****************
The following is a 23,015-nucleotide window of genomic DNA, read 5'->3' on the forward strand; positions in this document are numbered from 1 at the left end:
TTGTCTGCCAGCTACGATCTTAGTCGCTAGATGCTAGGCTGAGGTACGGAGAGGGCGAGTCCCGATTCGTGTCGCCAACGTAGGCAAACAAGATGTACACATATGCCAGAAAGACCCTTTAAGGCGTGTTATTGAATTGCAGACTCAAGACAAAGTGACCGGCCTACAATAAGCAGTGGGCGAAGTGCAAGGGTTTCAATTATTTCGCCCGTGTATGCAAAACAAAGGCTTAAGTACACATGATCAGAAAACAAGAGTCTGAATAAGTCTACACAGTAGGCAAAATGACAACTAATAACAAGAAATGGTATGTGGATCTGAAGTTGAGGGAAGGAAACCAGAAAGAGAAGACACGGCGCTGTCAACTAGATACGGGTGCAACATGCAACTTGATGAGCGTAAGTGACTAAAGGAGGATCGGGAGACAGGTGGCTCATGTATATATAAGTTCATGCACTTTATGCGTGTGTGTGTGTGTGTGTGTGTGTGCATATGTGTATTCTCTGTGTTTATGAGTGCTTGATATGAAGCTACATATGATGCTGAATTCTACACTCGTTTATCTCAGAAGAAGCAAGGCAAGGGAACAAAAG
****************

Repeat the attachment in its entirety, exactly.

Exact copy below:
The following is a 23,015-nucleotide window of genomic DNA, read 5'->3' on the forward strand; positions in this document are numbered from 1 at the left end:
TTGTCTGCCAGCTACGATCTTAGTCGCTAGATGCTAGGCTGAGGTACGGAGAGGGCGAGTCCCGATTCGTGTCGCCAACGTAGGCAAACAAGATGTACACATATGCCAGAAAGACCCTTTAAGGCGTGTTATTGAATTGCAGACTCAAGACAAAGTGACCGGCCTACAATAAGCAGTGGGCGAAGTGCAAGGGTTTCAATTATTTCGCCCGTGTATGCAAAACAAAGGCTTAAGTACACATGATCAGAAAACAAGAGTCTGAATAAGTCTACACAGTAGGCAAAATGACAACTAATAACAAGAAATGGTATGTGGATCTGAAGTTGAGGGAAGGAAACCAGAAAGAGAAGACACGGCGCTGTCAACTAGATACGGGTGCAACATGCAACTTGATGAGCGTAAGTGACTAAAGGAGGATCGGGAGACAGGTGGCTCATGTATATATAAGTTCATGCACTTTATGCGTGTGTGTGTGTGTGTGTGTGTGTGCATATGTGTATTCTCTGTGTTTATGAGTGCTTGATATGAAGCTACATATGATGCTGAATTCTACACTCGTTTATCTCAGAAGAAGCAAGGCAAGGGAACAAAAG